A Mentally Disabled Palestinian Was Shot at an Israeli Checkpoint. His Family Wasn't Notified for Days

When Anwar saw news footage of his brother lying wounded at a checkpoint, days after the incident, he was relieved. At least he was alive

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Abdel Nasser Halawa with Dr. Mahmud Mahamid in Shaare Zedek this week. Even in person, communication with him is limited to simple hand gestures.
Abdel Nasser Halawa with Dr. Mahmud Mahamid in Shaare Zedek this week. Even in person, communication with him is limited to simple hand gestures.Credit: Alex Levac

A faint smile crosses his lips at the sight of the strangers who have come to visit him. In short order the smile morphs into loud laughter, almost wild – seemingly a mixture of relief and joy. Fifty-five-year-old Abdel Nasser Halawa is deaf from birth, and he also suffers from intellectual disabilities. For a week he was hospitalized in room No. 7142 in the orthopedic ward of Shaare Zedek Medical Center in Jerusalem, after being shot at the Qalandiyah checkpoint, without anyone from his family being allowed to visit him. Worse, for nearly three days his family had no idea what happened to him at that busy crossing between Jerusalem and the northern West Bank. They feared for his fate.

The mystery was solved only when Abdel’s brother Anwar saw a clip online showing what happened at the Qalandiyah checkpoint last Monday. Anwar identified his brother, seen laying wounded on the road, by the clothes he was wearing. That was at 12:30 A.M. last Thursday In the morning he launched efforts to find his older brother, the apple of his eye. Four exhausting, despairing days went by until he received a permit to visit him. On Monday evening this week, the two brothers were movingly reunited at the hospital.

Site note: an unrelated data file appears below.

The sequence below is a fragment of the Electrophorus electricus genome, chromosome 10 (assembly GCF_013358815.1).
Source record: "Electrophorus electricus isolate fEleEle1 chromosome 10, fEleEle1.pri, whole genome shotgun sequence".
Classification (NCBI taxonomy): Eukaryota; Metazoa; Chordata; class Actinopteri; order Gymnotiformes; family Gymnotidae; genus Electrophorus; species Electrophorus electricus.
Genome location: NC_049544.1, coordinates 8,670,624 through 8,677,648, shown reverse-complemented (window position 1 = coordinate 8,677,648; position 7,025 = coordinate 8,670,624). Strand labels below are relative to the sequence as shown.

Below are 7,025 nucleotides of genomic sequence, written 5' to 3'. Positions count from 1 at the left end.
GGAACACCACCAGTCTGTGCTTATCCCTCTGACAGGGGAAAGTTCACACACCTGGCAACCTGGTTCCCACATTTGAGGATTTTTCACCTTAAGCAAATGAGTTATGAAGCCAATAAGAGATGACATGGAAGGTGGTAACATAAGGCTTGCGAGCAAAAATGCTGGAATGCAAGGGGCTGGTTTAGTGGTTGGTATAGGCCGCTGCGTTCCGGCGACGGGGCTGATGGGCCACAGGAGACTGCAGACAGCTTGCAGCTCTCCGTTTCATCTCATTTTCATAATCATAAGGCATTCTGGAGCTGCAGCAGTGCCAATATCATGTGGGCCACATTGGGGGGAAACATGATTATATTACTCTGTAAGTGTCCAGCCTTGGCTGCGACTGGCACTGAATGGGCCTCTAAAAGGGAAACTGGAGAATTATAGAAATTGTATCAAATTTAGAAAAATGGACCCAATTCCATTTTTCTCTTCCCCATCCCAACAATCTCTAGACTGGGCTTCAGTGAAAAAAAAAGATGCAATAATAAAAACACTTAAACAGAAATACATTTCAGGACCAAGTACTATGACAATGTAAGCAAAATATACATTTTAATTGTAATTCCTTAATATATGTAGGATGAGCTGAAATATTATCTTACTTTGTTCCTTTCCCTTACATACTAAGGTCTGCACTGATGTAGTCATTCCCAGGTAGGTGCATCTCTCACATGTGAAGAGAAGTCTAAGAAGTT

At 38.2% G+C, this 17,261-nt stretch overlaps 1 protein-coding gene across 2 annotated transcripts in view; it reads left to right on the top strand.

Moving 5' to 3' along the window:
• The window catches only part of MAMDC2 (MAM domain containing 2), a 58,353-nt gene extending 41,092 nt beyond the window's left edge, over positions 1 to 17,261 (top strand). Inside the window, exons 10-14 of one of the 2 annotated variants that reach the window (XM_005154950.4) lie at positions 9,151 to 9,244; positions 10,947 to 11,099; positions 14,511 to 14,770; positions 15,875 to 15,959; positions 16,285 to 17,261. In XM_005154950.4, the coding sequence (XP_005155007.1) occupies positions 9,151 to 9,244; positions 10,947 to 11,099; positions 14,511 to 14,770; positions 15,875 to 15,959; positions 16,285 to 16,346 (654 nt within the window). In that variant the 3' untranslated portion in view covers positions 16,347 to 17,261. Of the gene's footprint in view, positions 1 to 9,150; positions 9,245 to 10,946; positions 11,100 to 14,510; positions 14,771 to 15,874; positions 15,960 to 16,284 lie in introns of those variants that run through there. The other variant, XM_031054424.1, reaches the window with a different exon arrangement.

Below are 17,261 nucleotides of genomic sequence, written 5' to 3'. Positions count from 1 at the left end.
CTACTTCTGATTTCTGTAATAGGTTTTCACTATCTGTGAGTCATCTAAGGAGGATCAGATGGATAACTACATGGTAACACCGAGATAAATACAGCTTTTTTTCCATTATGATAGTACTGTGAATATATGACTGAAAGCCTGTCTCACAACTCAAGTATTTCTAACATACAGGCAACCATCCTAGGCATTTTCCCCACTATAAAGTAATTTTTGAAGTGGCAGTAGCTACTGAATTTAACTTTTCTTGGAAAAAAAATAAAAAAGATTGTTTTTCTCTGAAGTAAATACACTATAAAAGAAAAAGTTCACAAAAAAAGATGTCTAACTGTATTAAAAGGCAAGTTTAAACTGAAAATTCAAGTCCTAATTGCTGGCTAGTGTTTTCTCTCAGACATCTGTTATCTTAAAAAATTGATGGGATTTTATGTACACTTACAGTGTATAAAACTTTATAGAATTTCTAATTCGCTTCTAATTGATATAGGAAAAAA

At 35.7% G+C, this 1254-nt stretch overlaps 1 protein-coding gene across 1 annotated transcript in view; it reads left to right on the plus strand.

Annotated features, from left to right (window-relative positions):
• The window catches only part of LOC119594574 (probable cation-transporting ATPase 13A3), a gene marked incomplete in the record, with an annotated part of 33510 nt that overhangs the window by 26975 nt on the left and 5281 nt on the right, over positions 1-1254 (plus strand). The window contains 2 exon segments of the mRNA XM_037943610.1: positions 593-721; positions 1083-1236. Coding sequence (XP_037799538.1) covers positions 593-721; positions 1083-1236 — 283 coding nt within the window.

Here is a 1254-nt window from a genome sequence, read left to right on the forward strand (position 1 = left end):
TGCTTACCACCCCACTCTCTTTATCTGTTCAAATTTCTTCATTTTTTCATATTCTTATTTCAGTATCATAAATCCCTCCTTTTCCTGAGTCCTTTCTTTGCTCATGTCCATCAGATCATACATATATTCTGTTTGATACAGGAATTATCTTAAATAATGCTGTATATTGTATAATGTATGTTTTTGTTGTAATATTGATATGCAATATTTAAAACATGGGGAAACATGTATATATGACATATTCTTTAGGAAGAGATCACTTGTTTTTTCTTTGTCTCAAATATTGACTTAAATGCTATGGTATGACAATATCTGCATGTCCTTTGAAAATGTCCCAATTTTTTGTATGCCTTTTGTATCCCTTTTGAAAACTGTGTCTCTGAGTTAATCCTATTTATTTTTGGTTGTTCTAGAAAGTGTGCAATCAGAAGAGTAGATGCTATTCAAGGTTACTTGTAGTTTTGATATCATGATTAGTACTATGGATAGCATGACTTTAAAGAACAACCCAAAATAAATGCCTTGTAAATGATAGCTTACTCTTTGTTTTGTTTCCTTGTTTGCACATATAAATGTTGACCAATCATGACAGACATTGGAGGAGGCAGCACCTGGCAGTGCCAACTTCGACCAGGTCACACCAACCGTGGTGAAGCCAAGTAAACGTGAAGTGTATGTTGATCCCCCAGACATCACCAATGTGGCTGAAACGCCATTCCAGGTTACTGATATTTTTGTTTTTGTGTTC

“Must keep off his right foot,” says a note from the staff, attached to Halawa’s bed. His right shin, where he was shot, is encased by an iron brace held together with screws. Occasionally he grimaces from pain. A soft drink and a cake, origins unknown, are on the bedside table.

Monday morning, when we first visited, marked a week since his hospitalization, and he was still cut off completely from his family. They had no way to speak to him by phone, and an entry permit hadn’t yet been issued to his distraught brother. Even in person, communication with him is limited to simple hand gestures.

Dr. Mahmud Mahamid, a gastroenterologist and liver specialist at Shaare Zedek, who comes from the Israeli Arab village of Zalfa in the north, volunteered to help us communicate with Halawa, but with meager results: He gestured that he was feeling well, and that he has three children. No more could be extracted from him, apart from excited waving of his hands.

So he lay like that for a week, in the second of his room’s three hospital beds, alone with his pain, after being shot at the Qalandiyah checkpoint when he approached on foot in a lane reserved for vehicles only, and couldn’t hear the calls of the contract security guards to stop. They shoot deaf people, don’t they – and mentally impaired middle-aged men.

The police told Haaretz immediately after the incident: “The guards called to him several times to stop, and when that didn’t happen they observed proper procedures and arrested the suspect, within the framework of which he was shot at and wounded in his lower body.”

When we left the room for a few moments, he waved goodbye to us. When we returned, the laughter was gone, replaced by an expression of deep sadness.

Abdel Nasser Halawa with his brother, Anwar. Credit: Alex Levac

Initially, we didn’t know the first thing about the solitary man in the orthopedic department, apart from his name. In the hours that followed we tried to track down his brother, who lives in the city of Nablus in the West Bank, through the human rights organization Yesh Din, which was helping Anwar Halawa in his efforts to obtain an entry permit to Israel to visit his hospitalized brother. At the time, Anwar had been waiting in vain for hours next to the office of the Israel Coordination and Liaison Unit at the Eyal checkpoint in Qalqilyah. It was his second day there, after having been unsuccessful in obtaining a permit the day before; the offices were closed Friday and Saturday. Anwar related that the checkpoint personnel had claimed that he was not Abdel Nasser’s brother. Only on Monday afternoon did he receive the sought-after permit, which allowed him to stay in the hospital for eight days.